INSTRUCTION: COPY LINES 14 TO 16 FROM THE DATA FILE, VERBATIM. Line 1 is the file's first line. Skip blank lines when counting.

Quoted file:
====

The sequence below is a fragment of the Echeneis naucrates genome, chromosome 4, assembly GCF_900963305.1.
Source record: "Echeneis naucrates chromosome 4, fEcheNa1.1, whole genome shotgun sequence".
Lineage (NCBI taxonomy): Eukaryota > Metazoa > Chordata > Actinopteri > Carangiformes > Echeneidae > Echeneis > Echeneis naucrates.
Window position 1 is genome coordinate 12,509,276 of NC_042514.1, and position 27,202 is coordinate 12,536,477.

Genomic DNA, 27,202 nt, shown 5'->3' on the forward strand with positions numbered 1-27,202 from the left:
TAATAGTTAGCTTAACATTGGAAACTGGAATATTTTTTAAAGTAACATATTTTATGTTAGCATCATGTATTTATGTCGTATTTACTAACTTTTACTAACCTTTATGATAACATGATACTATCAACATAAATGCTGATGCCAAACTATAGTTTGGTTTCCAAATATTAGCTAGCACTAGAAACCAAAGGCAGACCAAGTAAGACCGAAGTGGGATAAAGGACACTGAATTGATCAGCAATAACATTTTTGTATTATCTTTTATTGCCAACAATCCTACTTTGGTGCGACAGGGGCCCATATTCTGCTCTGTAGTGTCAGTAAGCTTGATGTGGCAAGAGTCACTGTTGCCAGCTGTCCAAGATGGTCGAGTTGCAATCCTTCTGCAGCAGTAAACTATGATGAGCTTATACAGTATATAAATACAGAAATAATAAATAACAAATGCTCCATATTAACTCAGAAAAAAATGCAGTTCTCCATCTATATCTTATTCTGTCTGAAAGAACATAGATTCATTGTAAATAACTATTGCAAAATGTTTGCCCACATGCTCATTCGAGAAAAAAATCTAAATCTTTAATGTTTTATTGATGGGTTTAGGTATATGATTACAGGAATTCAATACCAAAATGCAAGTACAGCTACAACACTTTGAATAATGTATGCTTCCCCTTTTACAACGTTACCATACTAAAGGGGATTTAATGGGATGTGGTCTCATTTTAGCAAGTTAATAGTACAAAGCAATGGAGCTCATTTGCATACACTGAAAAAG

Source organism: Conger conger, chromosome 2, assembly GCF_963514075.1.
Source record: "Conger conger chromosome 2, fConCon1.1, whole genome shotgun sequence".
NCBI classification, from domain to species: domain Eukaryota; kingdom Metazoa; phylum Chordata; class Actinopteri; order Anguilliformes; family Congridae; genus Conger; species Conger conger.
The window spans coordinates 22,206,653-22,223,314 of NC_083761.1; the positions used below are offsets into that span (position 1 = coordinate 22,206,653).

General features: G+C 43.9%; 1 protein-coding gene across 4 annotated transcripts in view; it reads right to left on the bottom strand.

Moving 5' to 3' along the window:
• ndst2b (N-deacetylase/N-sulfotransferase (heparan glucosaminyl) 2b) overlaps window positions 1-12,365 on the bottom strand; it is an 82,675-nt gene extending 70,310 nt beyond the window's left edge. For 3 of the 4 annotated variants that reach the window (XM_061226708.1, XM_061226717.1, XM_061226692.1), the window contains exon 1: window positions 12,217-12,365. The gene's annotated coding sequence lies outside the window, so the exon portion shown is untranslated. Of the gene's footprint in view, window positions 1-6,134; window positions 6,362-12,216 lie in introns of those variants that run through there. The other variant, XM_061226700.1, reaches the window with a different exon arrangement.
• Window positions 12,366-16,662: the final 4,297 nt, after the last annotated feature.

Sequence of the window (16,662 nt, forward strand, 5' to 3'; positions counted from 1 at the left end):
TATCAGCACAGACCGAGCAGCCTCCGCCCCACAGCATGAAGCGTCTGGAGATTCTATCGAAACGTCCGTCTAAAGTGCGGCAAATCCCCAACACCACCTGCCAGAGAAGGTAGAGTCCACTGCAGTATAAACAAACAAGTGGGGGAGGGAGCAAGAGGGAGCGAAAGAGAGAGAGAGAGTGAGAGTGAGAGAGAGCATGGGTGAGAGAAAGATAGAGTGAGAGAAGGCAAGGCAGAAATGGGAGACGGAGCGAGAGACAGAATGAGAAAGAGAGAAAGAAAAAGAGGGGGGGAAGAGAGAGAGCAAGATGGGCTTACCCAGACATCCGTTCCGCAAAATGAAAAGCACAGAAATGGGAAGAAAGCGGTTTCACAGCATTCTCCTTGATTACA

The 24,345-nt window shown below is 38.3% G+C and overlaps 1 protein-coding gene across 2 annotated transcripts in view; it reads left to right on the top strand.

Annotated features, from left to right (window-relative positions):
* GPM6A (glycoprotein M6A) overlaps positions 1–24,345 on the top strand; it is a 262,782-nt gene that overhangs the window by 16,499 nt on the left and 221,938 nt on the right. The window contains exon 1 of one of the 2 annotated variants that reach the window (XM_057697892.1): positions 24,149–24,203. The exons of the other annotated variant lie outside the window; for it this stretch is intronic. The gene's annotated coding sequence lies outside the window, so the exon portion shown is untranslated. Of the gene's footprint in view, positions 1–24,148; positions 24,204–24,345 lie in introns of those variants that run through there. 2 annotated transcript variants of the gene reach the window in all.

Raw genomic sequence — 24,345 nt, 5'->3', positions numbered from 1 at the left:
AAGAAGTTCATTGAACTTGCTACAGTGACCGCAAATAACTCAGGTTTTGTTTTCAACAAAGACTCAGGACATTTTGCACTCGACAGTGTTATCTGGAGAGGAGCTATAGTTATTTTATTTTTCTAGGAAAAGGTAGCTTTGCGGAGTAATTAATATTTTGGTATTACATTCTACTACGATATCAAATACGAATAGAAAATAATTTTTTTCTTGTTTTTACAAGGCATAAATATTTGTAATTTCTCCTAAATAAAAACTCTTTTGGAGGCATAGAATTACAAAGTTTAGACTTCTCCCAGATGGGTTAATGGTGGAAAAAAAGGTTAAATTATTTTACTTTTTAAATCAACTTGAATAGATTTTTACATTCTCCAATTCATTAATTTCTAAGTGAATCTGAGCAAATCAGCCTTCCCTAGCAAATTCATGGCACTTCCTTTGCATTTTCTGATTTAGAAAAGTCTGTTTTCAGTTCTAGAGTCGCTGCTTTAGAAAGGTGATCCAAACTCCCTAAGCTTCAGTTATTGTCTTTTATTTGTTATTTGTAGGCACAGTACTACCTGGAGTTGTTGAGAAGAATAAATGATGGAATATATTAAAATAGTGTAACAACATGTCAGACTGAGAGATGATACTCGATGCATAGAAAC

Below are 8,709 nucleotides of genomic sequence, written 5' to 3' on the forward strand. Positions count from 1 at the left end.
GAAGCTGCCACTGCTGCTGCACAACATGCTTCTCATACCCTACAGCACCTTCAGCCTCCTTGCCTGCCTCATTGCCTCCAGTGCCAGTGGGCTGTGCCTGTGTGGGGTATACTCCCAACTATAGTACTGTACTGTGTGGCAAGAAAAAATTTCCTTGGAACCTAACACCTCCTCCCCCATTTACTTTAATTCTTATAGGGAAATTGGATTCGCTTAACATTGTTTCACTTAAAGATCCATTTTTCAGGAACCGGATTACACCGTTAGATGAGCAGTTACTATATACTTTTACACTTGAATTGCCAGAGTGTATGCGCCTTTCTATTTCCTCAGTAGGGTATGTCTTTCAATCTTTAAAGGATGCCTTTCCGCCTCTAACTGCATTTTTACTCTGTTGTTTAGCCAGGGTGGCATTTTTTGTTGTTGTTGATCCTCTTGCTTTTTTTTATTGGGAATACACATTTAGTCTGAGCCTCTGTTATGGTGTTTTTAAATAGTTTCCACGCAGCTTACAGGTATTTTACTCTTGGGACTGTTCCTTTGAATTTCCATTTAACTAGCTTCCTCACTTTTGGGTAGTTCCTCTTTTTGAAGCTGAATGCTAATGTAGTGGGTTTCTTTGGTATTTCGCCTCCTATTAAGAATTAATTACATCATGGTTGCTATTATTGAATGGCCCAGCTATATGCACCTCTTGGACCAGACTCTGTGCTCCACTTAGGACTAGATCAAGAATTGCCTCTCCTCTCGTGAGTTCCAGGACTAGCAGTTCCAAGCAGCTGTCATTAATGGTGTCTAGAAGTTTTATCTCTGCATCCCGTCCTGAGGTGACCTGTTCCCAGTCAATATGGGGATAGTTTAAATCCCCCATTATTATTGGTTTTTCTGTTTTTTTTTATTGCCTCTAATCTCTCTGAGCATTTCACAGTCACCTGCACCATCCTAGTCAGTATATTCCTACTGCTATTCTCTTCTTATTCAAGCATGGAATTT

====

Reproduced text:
• Window positions 12,366-16,662: the final 4,297 nt, after the last annotated feature.

Sequence of the window (16,662 nt, forward strand, 5' to 3'; positions counted from 1 at the left end):
TATCAGCACAGACCGAGCAGCCTCCGCCCCACAGCATGAAGCGTCTGGAGATTCTATCGAAACGTCCGTCTAAAGTGCGGCAAATCCCCAACACCACCTGCCAGAGAAGGTAGAGTCCACTGCAGTATAAACAAACAAGTGGGGGAGGGAGCAAGAGGGAGCGAAAGAGAGAGAGAGAGTGAGAGTGAGAGAGAGCATGGGTGAGAGAAAGATAGAGTGAGAGAAGGCAAGGCAGAAATGGGAGACGGAGCGAGAGACAGAATGAGAAAGAGAGAAAGAAAAAGAGGGGGGGAAGAGAGAGAGCAAGATGGGCTTACCCAGACATCCGTTCCGCAAAATGAAAAGCACAGAAATGGGAAGAAAGCGGTTTCACAGCATTCTCCTTGATTACA